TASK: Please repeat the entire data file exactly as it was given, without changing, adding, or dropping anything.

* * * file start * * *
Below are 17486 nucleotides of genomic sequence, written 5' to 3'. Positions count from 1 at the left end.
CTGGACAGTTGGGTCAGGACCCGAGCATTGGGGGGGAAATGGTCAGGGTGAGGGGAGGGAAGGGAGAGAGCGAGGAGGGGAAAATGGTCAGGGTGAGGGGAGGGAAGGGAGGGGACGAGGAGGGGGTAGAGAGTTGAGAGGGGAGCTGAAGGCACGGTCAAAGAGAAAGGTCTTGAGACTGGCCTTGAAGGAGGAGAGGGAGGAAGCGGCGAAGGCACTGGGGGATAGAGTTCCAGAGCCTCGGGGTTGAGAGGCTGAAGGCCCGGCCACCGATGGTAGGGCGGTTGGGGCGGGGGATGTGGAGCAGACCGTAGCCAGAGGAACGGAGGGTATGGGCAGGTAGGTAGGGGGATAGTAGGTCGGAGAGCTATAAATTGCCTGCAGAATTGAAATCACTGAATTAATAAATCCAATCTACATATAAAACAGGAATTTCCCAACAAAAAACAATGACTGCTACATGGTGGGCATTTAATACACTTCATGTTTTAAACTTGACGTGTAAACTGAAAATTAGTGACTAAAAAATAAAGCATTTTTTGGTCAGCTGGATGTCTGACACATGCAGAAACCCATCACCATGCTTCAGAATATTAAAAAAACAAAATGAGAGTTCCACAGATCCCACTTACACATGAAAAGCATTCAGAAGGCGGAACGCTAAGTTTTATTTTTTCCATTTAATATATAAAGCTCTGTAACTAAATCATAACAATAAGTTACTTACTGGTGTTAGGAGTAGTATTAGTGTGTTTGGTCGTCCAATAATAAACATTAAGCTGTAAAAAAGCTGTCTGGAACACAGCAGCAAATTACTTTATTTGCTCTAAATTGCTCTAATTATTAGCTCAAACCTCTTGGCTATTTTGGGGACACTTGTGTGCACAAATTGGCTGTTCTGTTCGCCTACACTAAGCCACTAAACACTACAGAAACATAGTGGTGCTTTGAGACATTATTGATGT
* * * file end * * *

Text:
Below are 17486 nucleotides of genomic sequence, written 5' to 3'. Positions count from 1 at the left end.
CTGGACAGTTGGGTCAGGACCCGAGCATTGGGGGGGAAATGGTCAGGGTGAGGGGAGGGAAGGGAGAGAGCGAGGAGGGGAAAATGGTCAGGGTGAGGGGAGGGAAGGGAGGGGACGAGGAGGGGGTAGAGAGTTGAGAGGGGAGCTGAAGGCACGGTCAAAGAGAAAGGTCTTGAGACTGGCCTTGAAGGAGGAGAGGGAGGAAGCGGCGAAGGCACTGGGGGATAGAGTTCCAGAGCCTCGGGGTTGAGAGGCTGAAGGCCCGGCCACCGATGGTAGGGCGGTTGGGGCGGGGGATGTGGAGCAGACCGTAGCCAGAGGAACGGAGGGTATGGGCAGGTAGGTAGGGGGATAGTAGGTCGGAGAGCTATAAATTGCCTGCAGAATTGAAATCACTGAATTAATAAATCCAATCTACATATAAAACAGGAATTTCCCAACAAAAAACAATGACTGCTACATGGTGGGCATTTAATACACTTCATGTTTTAAACTTGACGTGTAAACTGAAAATTAGTGACTAAAAAATAAAGCATTTTTTGGTCAGCTGGATGTCTGACACATGCAGAAACCCATCACCATGCTTCAGAATATTAAAAAAACAAAATGAGAGTTCCACAGATCCCACTTACACATGAAAAGCATTCAGAAGGCGGAACGCTAAGTTTTATTTTTTCCATTTAATATATAAAGCTCTGTAACTAAATCATAACAATAAGTTACTTACTGGTGTTAGGAGTAGTATTAGTGTGTTTGGTCGTCCAATAATAAACATTAAGCTGTAAAAAAGCTGTCTGGAACACAGCAGCAAATTACTTTATTTGCTCTAAATTGCTCTAATTATTAGCTCAAACCTCTTGGCTATTTTGGGGACACTTGTGTGCACAAATTGGCTGTTCTGTTCGCCTACACTAAGCCACTAAACACTACAGAAACATAGTGGTGCTTTGAGACATTATTGATGT